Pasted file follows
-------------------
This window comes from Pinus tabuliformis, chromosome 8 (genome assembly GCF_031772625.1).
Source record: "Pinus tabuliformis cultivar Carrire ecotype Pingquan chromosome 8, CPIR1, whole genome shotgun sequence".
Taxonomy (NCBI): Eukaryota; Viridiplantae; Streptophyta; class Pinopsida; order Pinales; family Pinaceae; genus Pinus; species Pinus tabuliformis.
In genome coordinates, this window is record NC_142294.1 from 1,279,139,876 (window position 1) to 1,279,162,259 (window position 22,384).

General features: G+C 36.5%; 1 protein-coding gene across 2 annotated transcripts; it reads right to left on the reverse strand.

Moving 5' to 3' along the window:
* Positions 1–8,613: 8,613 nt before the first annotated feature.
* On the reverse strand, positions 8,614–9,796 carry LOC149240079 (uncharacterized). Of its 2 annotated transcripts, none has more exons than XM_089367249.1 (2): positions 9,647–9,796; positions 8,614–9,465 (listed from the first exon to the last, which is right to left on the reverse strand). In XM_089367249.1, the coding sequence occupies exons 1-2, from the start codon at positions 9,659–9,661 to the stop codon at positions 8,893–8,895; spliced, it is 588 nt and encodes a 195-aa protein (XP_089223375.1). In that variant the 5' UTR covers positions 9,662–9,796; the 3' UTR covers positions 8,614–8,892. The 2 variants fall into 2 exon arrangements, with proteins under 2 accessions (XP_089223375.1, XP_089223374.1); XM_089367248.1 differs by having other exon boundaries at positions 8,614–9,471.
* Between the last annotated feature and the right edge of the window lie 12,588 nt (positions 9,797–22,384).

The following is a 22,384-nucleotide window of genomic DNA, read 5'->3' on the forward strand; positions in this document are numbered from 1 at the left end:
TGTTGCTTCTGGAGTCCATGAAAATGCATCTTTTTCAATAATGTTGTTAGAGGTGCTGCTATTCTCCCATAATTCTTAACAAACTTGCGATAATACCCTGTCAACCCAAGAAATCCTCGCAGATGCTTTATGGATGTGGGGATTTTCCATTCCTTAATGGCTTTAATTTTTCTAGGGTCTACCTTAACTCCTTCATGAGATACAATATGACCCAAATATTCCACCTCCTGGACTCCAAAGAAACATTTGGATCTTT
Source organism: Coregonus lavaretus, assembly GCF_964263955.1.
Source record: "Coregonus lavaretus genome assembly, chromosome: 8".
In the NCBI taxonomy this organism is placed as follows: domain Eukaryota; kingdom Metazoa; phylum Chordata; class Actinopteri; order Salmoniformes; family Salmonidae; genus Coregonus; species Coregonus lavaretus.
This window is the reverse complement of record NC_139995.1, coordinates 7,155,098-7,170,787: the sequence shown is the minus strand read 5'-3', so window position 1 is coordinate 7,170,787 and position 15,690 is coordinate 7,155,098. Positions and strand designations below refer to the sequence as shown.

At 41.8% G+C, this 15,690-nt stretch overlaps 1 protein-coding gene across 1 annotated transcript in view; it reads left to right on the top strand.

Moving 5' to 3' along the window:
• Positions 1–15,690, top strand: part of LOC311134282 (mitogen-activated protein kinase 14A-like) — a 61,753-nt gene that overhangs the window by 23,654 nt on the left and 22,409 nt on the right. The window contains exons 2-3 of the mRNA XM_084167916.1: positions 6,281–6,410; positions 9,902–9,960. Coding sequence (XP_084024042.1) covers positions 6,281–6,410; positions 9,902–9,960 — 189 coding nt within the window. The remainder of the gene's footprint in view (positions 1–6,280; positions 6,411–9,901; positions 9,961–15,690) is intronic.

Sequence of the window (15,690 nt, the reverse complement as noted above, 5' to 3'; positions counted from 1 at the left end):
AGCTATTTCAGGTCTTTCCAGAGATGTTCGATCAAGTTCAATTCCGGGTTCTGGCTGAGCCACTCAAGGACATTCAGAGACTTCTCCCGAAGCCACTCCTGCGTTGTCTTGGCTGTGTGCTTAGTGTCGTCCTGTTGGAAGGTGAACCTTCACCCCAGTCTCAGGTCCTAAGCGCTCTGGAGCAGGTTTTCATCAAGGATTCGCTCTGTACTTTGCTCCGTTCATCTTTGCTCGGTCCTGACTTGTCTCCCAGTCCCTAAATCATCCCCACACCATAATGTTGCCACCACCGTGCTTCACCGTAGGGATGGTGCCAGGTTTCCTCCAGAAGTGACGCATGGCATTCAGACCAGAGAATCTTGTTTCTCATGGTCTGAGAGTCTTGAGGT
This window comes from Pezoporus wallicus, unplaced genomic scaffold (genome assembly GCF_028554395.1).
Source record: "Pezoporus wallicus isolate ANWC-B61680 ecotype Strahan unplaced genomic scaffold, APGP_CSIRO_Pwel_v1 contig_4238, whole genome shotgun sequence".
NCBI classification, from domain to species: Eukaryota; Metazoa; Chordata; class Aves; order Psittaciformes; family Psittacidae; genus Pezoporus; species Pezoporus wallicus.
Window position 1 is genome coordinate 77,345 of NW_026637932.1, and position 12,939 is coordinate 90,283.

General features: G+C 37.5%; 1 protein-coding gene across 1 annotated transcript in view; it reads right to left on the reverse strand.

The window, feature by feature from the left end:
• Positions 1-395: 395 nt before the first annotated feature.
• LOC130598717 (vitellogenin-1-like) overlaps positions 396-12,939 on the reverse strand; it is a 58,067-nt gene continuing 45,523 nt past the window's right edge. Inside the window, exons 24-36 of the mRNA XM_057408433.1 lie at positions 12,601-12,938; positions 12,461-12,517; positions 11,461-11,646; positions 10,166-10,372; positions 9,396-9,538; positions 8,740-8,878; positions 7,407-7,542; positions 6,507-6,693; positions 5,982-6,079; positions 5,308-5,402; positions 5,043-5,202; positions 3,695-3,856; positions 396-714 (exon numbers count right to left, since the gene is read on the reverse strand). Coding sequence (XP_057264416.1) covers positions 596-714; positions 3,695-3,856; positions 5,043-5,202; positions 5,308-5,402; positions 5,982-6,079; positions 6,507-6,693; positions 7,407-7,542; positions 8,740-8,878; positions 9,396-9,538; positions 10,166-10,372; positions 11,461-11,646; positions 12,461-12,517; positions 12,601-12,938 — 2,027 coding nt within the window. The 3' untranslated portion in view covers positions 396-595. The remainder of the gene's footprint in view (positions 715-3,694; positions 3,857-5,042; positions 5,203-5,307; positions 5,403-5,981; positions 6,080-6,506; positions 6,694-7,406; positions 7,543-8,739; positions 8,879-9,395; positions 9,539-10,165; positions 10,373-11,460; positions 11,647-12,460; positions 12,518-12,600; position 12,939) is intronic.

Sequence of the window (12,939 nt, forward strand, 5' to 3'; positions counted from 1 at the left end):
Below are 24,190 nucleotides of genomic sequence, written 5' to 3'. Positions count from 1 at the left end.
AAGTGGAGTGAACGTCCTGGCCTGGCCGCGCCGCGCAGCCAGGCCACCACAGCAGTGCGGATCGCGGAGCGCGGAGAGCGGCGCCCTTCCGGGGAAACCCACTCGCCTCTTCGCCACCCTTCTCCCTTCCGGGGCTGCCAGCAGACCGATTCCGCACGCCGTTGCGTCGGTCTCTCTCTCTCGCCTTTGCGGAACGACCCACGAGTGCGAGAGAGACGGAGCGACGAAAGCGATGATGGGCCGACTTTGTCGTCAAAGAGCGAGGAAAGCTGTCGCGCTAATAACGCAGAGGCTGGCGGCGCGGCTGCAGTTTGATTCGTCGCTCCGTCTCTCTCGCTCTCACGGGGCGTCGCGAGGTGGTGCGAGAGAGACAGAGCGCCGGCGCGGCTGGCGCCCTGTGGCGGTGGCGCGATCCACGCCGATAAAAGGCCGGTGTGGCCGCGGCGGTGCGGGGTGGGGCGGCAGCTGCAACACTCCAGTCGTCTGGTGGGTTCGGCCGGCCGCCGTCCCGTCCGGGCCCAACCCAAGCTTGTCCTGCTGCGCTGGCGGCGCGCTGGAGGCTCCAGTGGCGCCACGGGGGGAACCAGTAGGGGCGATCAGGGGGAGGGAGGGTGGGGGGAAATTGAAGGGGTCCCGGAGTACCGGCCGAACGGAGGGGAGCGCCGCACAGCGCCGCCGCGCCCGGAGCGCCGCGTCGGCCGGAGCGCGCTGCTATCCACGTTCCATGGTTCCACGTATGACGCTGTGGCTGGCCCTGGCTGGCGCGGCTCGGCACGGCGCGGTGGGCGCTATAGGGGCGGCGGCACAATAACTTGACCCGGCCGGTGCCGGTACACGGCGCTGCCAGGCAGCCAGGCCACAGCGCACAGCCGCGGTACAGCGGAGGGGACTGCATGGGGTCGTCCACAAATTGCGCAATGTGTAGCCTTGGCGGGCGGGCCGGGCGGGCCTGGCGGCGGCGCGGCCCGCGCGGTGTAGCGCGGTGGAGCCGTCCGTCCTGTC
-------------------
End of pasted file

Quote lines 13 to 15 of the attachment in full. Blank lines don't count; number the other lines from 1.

Source record: "Coregonus lavaretus genome assembly, chromosome: 8".
In the NCBI taxonomy this organism is placed as follows: domain Eukaryota; kingdom Metazoa; phylum Chordata; class Actinopteri; order Salmoniformes; family Salmonidae; genus Coregonus; species Coregonus lavaretus.
This window is the reverse complement of record NC_139995.1, coordinates 7,155,098-7,170,787: the sequence shown is the minus strand read 5'-3', so window position 1 is coordinate 7,170,787 and position 15,690 is coordinate 7,155,098. Positions and strand designations below refer to the sequence as shown.